Morbidity and the Fax Machine

Death is something that happens to inanimate lists of names.

The Weakerthan’s Past-Due always makes me sad and fearful about how and how long we are remembered after we die; if we’re remembered at all. Obituary sections in newspapers are the bare-minimum of being remembered post-life. At the very least they are the freebie to announce to the world that you did indeed exist and now you don’t.

The cruelty of the Obituary is that there is no personality to it. No emotion. You don’t see who the person really was much of the time. It gives you all the life you no longer have, and does it’s best to not remind the living that they will have their day of sterile remembrance.


When I was in high school, I had a summer job working weekends at the local radio station. Rotating between morning and afternoon shifts, myself and another ’Weekend Warrior’ made sure the largely automated station stayed running. It also gave us a chance to record news, weather, sports, the weekend edition of a buy-sell-trade program, and the odd commercial to be input into the system and automatically played. This meant we rarely if ever did anything live. It also meant we could take our time organizing our content.

Being a mostly rural area, we also read the local obituaries as a segment of the news broadcast. If this seems odd, it probably is. The only justification I could ever figure out for it was that I lived in an aging and incredibly boring place. Any news, even the quiet passings of the elderly can be -and is- news.

These obituaries used to come in, individually, through the office fax machine. Whoever had the morning shift had the following routine:

1. Turn on lights.
2. Check that the station is indeed still on the air.
3. Check the logs for the FM and AM station and see what the day would be like.
4. Check the AP and Fax machine.
5. Cut up News, Weather, and Sports info.
6. Record morning News, Weather, and Sports.
7. Input recorded bits into the schedule, and otherwise follow the logs.

At Step Four, I usually hit the Fax last. Mostly because it was the super-local news, and there was rarely any of it. The other reason was (except for the time we received a police report on someone setting a portable toilet on fire) it usually was just a stack of obituaries.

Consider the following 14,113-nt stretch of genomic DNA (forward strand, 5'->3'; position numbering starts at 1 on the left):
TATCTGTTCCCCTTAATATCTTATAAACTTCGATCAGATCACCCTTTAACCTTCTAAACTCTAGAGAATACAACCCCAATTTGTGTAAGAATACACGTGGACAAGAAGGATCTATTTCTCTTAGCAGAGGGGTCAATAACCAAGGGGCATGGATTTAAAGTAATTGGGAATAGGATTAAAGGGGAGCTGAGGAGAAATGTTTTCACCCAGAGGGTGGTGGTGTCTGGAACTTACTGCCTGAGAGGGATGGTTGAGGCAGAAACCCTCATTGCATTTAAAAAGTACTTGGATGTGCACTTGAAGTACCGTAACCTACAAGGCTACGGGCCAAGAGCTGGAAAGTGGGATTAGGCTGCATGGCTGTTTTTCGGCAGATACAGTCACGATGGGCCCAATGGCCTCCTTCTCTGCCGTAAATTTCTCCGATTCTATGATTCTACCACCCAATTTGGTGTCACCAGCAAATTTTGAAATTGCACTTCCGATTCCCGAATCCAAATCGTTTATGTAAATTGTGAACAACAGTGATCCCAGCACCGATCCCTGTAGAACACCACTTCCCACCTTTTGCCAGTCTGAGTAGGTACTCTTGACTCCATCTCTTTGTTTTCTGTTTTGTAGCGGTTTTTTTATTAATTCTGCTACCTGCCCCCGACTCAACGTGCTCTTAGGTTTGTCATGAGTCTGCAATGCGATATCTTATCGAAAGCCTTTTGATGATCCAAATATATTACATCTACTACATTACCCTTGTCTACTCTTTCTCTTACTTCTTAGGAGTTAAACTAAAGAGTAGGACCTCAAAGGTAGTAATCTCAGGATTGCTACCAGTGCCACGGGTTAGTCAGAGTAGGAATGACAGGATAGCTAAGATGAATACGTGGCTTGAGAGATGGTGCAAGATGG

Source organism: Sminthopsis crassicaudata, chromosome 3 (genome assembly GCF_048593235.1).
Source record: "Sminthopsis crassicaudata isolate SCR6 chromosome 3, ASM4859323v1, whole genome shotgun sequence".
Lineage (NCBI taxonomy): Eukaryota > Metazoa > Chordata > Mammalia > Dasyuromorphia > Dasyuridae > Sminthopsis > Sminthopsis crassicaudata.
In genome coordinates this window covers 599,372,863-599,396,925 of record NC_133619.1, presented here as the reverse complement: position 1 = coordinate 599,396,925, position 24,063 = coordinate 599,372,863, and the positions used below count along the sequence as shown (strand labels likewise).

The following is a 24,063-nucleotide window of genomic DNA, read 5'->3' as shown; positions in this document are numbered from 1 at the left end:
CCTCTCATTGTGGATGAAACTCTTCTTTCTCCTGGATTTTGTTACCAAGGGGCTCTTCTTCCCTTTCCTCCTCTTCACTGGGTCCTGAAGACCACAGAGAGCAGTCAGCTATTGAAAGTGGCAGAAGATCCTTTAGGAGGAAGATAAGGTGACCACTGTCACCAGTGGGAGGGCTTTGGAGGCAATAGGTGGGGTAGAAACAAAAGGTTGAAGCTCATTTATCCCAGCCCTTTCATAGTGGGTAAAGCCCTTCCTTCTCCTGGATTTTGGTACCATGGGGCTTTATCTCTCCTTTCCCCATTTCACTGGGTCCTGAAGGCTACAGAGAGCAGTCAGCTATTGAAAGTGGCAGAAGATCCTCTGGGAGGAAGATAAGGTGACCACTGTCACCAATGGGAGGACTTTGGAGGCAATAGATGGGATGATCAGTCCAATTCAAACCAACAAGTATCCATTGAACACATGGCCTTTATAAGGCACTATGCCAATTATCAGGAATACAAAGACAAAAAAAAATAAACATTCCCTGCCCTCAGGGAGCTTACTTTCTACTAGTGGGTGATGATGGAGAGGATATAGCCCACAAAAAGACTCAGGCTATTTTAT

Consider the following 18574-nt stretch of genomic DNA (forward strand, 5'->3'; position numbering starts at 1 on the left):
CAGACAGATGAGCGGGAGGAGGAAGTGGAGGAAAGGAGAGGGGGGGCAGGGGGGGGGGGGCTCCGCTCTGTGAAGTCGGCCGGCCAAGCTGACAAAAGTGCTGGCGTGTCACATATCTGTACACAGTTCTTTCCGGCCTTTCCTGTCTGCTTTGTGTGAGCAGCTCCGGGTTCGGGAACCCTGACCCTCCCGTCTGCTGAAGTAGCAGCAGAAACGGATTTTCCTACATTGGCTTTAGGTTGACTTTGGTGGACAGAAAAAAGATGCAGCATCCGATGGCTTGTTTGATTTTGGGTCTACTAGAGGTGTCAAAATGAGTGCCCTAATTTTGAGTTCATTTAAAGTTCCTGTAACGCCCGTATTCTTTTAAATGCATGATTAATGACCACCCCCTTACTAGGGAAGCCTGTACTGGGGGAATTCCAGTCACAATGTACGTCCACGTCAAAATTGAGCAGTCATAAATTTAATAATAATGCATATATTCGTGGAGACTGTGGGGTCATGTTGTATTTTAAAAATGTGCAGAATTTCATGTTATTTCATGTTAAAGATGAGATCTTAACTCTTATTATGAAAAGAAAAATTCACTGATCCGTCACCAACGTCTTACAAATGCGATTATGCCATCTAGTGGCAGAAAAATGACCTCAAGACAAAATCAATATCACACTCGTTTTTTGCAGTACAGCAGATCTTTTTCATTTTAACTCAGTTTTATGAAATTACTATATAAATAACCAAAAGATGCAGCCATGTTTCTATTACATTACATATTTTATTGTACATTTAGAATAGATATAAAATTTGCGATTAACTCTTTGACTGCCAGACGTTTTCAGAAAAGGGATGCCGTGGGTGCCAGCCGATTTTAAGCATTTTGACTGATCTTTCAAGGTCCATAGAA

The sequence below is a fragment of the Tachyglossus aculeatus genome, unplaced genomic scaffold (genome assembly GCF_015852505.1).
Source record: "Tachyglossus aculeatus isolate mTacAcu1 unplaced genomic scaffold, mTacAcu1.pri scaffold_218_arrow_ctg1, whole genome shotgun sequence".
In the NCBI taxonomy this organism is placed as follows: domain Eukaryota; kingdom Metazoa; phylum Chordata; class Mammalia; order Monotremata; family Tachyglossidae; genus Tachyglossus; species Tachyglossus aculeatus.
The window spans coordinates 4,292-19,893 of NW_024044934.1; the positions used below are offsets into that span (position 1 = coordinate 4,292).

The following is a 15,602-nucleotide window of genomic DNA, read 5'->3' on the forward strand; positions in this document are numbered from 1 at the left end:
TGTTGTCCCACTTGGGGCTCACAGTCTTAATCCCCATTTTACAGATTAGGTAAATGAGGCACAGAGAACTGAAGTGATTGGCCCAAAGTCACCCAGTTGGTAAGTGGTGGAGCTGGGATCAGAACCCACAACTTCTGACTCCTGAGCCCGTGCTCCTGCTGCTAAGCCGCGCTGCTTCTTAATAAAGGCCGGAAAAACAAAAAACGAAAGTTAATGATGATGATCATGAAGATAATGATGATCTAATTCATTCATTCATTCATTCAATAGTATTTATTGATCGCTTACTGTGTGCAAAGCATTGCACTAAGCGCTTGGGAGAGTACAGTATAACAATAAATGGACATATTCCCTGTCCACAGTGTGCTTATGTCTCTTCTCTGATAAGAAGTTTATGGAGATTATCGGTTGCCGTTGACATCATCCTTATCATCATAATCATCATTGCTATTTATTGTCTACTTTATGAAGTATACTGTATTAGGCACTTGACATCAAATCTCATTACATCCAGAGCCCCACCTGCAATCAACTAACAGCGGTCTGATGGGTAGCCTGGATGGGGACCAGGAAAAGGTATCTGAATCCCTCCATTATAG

There might be three or four. Never much more than that, and oddly, never none. Someone always died, leaving behind someone. My cohort and I had a contest every weekend to see if we’d ever have a weekend with no obituaries. We got close one weekend where nothing came in until late in the afternoon. Their name -which I no longer remember- was read for the evening news.

That was it, these were badly photocopied names and dates that we respectfully read every weekend. Then we were done with them. I’m not even sure people paid attention at that point in the broadcast. I am sure families were grateful that their relative was announced over the air, telling everyone that they were gone.

We could record in either the main booth, or the production booth. I tended (because it was just the news) record the news in the main booth. This meant two things:

1. I was recording into the main system and could immediately schedule the recording.
2. There was no option to edit, everything had to be done in one take.

It was always worth running through to see what the timing could be: if something needed to be read faster, slower, abbreviated, etc. This also kept me aware of what stories would be read with some kind of gravity. That was never the case with the obituaries. By the time we got to the obituaries we had read the ‘important’ things. I would read them fairly quickly, and with enough reverence to be respectful. It was bland and hollow. Worst is when there were no more to read, energy would come back to my voice for the station ID and snap to stop the recording.

It is unsettling to me now that I would read the obituaries this way. Usually by that point I was starting to get anxious to get the news input into the schedule so I could tackle some other task. The last action (because the news would change, update, or need to be rearranged later anyway), would be to throw the collected script into recycling and immediately forget about it.

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